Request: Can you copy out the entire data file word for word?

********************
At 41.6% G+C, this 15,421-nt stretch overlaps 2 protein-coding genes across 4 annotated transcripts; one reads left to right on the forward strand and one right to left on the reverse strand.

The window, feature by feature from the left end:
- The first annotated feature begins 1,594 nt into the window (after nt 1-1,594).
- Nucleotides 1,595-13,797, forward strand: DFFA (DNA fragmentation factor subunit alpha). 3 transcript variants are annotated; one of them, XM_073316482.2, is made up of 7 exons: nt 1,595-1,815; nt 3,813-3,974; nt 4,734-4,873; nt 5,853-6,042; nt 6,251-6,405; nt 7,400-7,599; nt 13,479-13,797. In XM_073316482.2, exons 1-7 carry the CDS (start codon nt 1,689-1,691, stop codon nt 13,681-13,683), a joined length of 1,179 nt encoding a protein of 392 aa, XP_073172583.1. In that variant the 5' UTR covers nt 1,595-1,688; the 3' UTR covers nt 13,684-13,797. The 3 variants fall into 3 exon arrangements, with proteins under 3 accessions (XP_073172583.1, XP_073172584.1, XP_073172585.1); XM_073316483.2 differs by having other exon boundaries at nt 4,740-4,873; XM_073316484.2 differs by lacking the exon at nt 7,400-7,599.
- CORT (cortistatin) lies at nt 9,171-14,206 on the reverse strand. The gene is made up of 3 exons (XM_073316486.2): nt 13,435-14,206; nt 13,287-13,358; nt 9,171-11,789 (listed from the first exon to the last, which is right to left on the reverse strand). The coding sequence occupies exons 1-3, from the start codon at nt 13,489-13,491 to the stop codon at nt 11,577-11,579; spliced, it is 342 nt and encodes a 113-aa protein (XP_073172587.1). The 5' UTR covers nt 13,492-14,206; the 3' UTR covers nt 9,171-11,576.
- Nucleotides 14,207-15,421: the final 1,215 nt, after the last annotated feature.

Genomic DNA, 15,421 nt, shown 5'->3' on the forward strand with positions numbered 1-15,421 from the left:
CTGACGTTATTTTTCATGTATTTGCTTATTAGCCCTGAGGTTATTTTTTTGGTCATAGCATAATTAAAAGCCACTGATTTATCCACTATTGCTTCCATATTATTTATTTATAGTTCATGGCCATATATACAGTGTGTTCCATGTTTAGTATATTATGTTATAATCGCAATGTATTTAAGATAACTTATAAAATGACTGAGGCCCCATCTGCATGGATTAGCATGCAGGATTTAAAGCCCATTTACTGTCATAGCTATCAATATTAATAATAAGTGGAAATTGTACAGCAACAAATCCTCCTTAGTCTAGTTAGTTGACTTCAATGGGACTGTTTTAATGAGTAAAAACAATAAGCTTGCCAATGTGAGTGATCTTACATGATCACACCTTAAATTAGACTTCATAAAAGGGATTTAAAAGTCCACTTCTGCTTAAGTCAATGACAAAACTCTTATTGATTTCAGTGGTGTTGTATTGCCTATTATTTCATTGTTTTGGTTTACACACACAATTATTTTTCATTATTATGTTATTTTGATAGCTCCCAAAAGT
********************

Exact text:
At 41.6% G+C, this 15,421-nt stretch overlaps 2 protein-coding genes across 4 annotated transcripts; one reads left to right on the forward strand and one right to left on the reverse strand.

The window, feature by feature from the left end:
- The first annotated feature begins 1,594 nt into the window (after nt 1-1,594).
- Nucleotides 1,595-13,797, forward strand: DFFA (DNA fragmentation factor subunit alpha). 3 transcript variants are annotated; one of them, XM_073316482.2, is made up of 7 exons: nt 1,595-1,815; nt 3,813-3,974; nt 4,734-4,873; nt 5,853-6,042; nt 6,251-6,405; nt 7,400-7,599; nt 13,479-13,797. In XM_073316482.2, exons 1-7 carry the CDS (start codon nt 1,689-1,691, stop codon nt 13,681-13,683), a joined length of 1,179 nt encoding a protein of 392 aa, XP_073172583.1. In that variant the 5' UTR covers nt 1,595-1,688; the 3' UTR covers nt 13,684-13,797. The 3 variants fall into 3 exon arrangements, with proteins under 3 accessions (XP_073172583.1, XP_073172584.1, XP_073172585.1); XM_073316483.2 differs by having other exon boundaries at nt 4,740-4,873; XM_073316484.2 differs by lacking the exon at nt 7,400-7,599.
- CORT (cortistatin) lies at nt 9,171-14,206 on the reverse strand. The gene is made up of 3 exons (XM_073316486.2): nt 13,435-14,206; nt 13,287-13,358; nt 9,171-11,789 (listed from the first exon to the last, which is right to left on the reverse strand). The coding sequence occupies exons 1-3, from the start codon at nt 13,489-13,491 to the stop codon at nt 11,577-11,579; spliced, it is 342 nt and encodes a 113-aa protein (XP_073172587.1). The 5' UTR covers nt 13,492-14,206; the 3' UTR covers nt 9,171-11,576.
- Nucleotides 14,207-15,421: the final 1,215 nt, after the last annotated feature.

Genomic DNA, 15,421 nt, shown 5'->3' on the forward strand with positions numbered 1-15,421 from the left:
CTGACGTTATTTTTCATGTATTTGCTTATTAGCCCTGAGGTTATTTTTTTGGTCATAGCATAATTAAAAGCCACTGATTTATCCACTATTGCTTCCATATTATTTATTTATAGTTCATGGCCATATATACAGTGTGTTCCATGTTTAGTATATTATGTTATAATCGCAATGTATTTAAGATAACTTATAAAATGACTGAGGCCCCATCTGCATGGATTAGCATGCAGGATTTAAAGCCCATTTACTGTCATAGCTATCAATATTAATAATAAGTGGAAATTGTACAGCAACAAATCCTCCTTAGTCTAGTTAGTTGACTTCAATGGGACTGTTTTAATGAGTAAAAACAATAAGCTTGCCAATGTGAGTGATCTTACATGATCACACCTTAAATTAGACTTCATAAAAGGGATTTAAAAGTCCACTTCTGCTTAAGTCAATGACAAAACTCTTATTGATTTCAGTGGTGTTGTATTGCCTATTATTTCATTGTTTTGGTTTACACACACAATTATTTTTCATTATTATGTTATTTTGATAGCTCCCAAAAGT